Factors affecting microbial community structure

The BIOENV procedure indicated that the variation in microbial community structure during decomposition was mainly affected by the C:N:P stoichiometry, moisture content, pH and lignin concentration. The C:N ratio, C:P ratio and moisture content were the most important determinants of microbial community structure in the LF layer, whereas pH and lignin concentration were the major factors impacting the H layer. It is widely accepted that resource availability can contribute to microbial growth, and there is a popular notion that the C:N:P stoichiometry is strongly related to microbial community structure30,31,32,33. As discussed before, SOC and available C are more abundant in the LF layer than in the H layer. Available nutrients of low molecular weight are readily lost from the litter through dissolution and leaching in the LF layer7. Therefore, microbes prioritize immobilizing the available N and P in the LF layer34. This is consistent with our findings that TN, TP and moisture content were positively correlated with most of the bacterial and fungal indices in the LF layer (Fig. 5a). Taken together, these findings suggest that less energy (carbon)-limited and more nutrient (nitrogen or phosphorus)-conserving microbes might be responsible for the negative correlations of SOC, the C:N ratio and the C:P ratio with the bacterial and fungal indices in the LF layer (Fig. 5a). These phenomena can explain why the C:N ratio, C:P ratio and moisture content were the most important determinants of microbial community structure during the initial stage of litter decomposition. These results are consistent with our previous findings that in the early decomposition stage, the activities of β-1,4-exoglucanase and β-1,4-glucosidase appeared to be limited by the N and P contents of the substrate, whereas in the late decomposition stage, the activities of β-1,4-endoglucanase and β-1,4-glucosidase were mainly limited by the C and N contents5.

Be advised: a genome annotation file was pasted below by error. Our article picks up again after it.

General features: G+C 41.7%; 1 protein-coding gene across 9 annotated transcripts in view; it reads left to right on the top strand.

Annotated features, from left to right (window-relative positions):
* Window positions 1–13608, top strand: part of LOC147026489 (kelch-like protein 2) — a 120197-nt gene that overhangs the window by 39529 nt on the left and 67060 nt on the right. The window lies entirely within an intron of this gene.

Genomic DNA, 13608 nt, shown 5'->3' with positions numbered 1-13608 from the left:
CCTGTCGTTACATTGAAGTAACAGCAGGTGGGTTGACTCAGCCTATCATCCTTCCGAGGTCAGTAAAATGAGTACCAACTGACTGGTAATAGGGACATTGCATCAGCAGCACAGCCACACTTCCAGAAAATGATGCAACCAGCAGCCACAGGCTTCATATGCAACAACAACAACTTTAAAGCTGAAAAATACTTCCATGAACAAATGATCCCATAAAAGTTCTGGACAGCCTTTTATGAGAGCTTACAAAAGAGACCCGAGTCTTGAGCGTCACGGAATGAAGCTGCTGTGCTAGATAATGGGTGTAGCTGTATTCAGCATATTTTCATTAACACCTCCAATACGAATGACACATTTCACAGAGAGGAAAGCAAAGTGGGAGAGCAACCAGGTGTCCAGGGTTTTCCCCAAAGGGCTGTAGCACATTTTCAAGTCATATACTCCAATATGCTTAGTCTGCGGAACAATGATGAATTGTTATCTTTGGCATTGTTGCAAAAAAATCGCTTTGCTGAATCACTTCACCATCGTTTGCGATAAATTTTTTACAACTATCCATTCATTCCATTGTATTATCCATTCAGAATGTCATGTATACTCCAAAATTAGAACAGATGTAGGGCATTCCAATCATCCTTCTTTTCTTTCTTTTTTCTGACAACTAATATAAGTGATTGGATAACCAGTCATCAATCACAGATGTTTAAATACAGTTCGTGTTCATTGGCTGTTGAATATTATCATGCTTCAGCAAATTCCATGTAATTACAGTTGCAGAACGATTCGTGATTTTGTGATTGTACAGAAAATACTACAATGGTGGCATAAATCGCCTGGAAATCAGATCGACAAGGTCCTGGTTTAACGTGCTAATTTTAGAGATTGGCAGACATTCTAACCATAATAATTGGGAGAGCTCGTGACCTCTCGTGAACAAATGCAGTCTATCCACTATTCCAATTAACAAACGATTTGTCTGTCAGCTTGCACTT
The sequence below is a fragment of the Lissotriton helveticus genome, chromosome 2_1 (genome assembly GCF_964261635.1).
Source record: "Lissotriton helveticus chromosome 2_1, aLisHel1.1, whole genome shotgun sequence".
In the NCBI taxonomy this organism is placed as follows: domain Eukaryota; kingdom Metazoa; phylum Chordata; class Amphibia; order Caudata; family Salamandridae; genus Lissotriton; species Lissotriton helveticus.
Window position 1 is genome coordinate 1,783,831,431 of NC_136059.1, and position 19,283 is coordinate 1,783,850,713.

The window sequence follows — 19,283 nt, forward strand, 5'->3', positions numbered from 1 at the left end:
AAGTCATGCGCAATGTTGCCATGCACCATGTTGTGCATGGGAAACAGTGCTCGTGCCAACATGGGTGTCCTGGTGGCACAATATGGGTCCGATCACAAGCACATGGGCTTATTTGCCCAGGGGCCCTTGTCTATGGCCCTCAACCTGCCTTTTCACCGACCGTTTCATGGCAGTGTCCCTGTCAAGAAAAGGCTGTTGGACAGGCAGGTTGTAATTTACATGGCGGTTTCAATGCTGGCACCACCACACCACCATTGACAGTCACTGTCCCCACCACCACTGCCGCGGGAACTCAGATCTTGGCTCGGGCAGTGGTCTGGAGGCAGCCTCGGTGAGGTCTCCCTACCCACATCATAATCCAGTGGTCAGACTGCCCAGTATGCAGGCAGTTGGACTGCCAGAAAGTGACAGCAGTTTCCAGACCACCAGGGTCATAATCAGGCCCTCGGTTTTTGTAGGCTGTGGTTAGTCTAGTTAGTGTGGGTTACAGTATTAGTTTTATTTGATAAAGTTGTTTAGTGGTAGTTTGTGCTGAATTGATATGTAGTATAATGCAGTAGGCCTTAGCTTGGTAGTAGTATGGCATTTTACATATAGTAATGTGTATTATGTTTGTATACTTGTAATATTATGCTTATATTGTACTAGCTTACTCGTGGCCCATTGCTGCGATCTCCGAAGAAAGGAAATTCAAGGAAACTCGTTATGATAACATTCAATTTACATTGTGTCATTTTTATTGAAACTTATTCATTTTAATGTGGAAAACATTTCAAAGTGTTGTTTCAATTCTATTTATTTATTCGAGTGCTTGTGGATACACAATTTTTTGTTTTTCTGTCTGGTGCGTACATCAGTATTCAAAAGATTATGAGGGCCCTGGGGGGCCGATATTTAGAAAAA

However, at later stages of decomposition, microorganisms allocate more resources to the decomposition of recalcitrant substances, such as lignin, thereby facilitating their growth and metabolism in the organic layer35,36. This mainly occurs because at an early stage of decomposition, water-soluble substances and the unshielded hemicellulose/cellulose content decrease quickly relative to the decrease in lignin due to microbial decomposition and utilization36. Furthermore, under conditions of low nutrient availability, microbial activity is more easily affected by abiotic factors7,37. A more neutral soil pH can enhance biological N fixation by increasing the availability of nutrients38. However, in the present study, we observed a relatively low pH in the H layer, particularly in coniferous forest (Table 1). Consistent with these observations, we observed that lignin concentration and pH had major influences on the microbial community structure and close associations with microbial indices in the H layer (Fig. 5b and Table 4).

Conclusions

Our results indicated that the activities of ligninolytic enzymes (LiP and MnP) and cellulolytic enzymes (EG and BG) as well as the biomass of microbial PLFAs (TB, TF, G+, G and MB) were higher during the initial stage of litter decomposition in the three vegetation types (coniferous forest, alpine shrubland and alpine meadow). PERMANOVA demonstrated that the soil microbial community varied significantly over the course of litter decomposition in the three vegetation types. VPA demonstrated that the variation in the composition of the microbial community in the litter horizon was well explained by physicochemical properties (e.g., soil organic carbon, total nitrogen and total phosphorous) rather than by enzymatic activities. Additionally, the BIOENV procedure showed that the C:N ratio, C:P ratio and moisture content were the most important determinants of microbial community structure during the initial stage of litter decomposition, whereas pH and lignin concentration were the major factors influencing microbial community structure during the later stage. The results of RDA and BIOENV revealed that in the initial stage of litter decomposition with higher available nutrients (particularly available carbon), the microbial indices were negatively correlated with SOC, the C:N ratio and the C:P ratio, suggesting that microbes prioritize immobilizing the available N and P. In contrast, in the later stages with relatively scarce nutrients, microbes adopt strategies to utilize recalcitrant substances such as lignin and are more sensitive to non-nutrient factors, such as pH. These findings indicate that litter quality drives the differentiation of microbial communities in the litter horizon across an alpine treeline ecotone in the eastern Tibetan Plateau.

Materials and Methods

Study site and sample collection